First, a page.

Here's the triumphant Team Tammy at the finish! I wish I could have stayed to congratulate her further, but I had to run off to my car and get back to Lake Morey in time for Sunday's tee time. I did have a little bout with the sleepys while driving back to the golf course, but I snapped out of it when I thought about how easy I had it compared to Tammy and her 29+ hours of running and zero hours of complaining. No way I could whine about being a little tired after seeing her never-give-up effort!

Congratulations, Tammy!!


sc said...

The stars were amazing, weren't they! I stopped numerous times that night, every time I'd emerge from tree cover into a big open space, turn off my lamps, and just soak it all in. "Strangely," we don't have those kinds of skies in Boston ... sigh.

Tammy had a fantastic run! It was very nice to meet you too, Dan. I look forward to seeing you both again one of these days. Let me know when you're back in our fair city!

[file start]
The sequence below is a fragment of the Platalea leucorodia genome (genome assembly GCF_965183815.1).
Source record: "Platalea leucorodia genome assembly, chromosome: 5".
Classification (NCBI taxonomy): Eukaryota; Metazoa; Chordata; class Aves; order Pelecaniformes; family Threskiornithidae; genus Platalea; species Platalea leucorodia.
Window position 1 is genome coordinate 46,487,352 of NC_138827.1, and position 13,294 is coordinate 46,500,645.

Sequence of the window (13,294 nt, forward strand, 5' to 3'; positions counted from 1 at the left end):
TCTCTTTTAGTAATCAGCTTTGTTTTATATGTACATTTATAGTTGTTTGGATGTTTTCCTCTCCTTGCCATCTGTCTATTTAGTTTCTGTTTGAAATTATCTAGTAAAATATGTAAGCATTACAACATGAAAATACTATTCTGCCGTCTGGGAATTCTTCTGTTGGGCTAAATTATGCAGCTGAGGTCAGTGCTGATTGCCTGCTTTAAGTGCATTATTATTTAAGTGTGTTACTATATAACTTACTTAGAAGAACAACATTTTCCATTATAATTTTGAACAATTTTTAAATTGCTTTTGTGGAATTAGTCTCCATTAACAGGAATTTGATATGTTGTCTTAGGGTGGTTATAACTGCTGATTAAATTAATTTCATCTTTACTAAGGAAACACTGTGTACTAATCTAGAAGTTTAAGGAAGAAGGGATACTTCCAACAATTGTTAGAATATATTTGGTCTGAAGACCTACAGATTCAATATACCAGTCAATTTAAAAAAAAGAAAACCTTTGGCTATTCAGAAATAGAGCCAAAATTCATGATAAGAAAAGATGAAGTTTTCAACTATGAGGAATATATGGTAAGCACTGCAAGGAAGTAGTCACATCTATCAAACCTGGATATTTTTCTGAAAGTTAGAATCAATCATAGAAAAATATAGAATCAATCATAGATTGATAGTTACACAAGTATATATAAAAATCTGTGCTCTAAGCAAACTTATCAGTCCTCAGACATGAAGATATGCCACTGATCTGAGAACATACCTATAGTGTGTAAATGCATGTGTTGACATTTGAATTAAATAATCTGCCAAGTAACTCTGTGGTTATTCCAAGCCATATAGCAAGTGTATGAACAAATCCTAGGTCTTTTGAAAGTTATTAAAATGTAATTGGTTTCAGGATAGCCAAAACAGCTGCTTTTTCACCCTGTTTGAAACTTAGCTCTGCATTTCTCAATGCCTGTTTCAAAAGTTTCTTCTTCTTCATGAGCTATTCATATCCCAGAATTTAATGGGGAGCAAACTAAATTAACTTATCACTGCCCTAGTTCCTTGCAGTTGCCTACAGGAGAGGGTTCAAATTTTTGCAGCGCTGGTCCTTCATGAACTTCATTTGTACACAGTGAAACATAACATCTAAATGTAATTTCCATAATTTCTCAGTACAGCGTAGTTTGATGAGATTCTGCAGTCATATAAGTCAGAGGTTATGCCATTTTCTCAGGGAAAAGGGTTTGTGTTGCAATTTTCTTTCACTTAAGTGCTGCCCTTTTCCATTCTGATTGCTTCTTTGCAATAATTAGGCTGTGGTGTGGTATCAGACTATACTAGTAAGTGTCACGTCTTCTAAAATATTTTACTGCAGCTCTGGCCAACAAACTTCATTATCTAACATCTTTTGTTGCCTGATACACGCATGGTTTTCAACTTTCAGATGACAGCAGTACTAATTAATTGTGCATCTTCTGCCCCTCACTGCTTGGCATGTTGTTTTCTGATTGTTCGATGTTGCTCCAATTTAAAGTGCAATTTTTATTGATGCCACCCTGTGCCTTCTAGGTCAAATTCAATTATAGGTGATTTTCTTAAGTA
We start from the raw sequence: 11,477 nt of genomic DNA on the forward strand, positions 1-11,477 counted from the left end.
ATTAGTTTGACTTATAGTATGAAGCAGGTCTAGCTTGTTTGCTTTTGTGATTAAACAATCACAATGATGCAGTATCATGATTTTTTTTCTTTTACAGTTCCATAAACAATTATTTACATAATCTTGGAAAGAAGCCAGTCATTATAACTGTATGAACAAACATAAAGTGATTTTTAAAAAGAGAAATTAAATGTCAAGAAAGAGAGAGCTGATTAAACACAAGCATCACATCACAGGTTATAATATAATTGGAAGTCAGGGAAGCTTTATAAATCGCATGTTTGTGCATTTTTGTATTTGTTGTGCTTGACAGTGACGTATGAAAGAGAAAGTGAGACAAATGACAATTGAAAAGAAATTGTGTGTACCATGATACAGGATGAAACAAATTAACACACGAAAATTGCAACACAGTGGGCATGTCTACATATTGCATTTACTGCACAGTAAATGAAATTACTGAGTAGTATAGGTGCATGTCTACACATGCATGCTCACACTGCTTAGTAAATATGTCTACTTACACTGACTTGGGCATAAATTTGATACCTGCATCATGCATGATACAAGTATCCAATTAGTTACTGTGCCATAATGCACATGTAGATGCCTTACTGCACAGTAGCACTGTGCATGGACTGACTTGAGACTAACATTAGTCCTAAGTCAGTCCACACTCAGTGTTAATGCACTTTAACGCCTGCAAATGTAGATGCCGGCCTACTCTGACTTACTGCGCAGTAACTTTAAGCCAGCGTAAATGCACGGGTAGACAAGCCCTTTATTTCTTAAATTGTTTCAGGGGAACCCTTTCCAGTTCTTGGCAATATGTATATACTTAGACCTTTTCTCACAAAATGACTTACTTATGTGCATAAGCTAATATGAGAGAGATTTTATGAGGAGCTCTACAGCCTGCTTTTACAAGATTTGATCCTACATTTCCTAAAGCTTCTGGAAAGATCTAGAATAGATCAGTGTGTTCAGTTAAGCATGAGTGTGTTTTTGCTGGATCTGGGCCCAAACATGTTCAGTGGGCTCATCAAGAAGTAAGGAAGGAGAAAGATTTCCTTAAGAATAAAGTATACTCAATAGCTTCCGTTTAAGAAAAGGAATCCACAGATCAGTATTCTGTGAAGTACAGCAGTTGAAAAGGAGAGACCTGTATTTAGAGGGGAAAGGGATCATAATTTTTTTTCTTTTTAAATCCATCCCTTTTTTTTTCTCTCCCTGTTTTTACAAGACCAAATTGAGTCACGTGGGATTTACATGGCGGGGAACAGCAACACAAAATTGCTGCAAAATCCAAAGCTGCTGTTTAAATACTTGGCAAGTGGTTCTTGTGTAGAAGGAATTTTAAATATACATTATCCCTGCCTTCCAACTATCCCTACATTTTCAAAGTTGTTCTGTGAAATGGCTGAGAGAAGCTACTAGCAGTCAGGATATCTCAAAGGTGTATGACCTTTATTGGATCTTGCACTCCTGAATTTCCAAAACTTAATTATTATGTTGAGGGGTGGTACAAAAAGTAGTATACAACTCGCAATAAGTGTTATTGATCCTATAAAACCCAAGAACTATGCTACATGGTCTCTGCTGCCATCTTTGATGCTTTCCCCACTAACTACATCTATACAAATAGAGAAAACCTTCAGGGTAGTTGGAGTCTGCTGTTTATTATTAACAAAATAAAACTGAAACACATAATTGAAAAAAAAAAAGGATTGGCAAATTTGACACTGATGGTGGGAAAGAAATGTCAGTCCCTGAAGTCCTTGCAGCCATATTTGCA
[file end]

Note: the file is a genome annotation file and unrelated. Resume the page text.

Runner Tammy said...

Hi Dan,

Thank you so much for pacing me! You were a great pacer and kept me going throughout the toughest miles of the Vermont 100 miler.

I was really worried when I met up with you about my timing because I had really struggled overnight (before Shane adopted me as a runner). And of course I knew how challenging the last several miles are.

But you & Shane were so great in keeping me going and giving me all sorts of positive energy and encouragement. And of course you made those last miles such fun!

Thanks again,

Jamie Donaldson said...

Hi Dan,

That is so awesoem you got to pace Tammy! She is such an upbeat, fun person! Glad you are running again and feeling fine!

AnthonyP said...

Sorry we didn't get to hook up in VT. I saw Tammy a ton...she was awesome.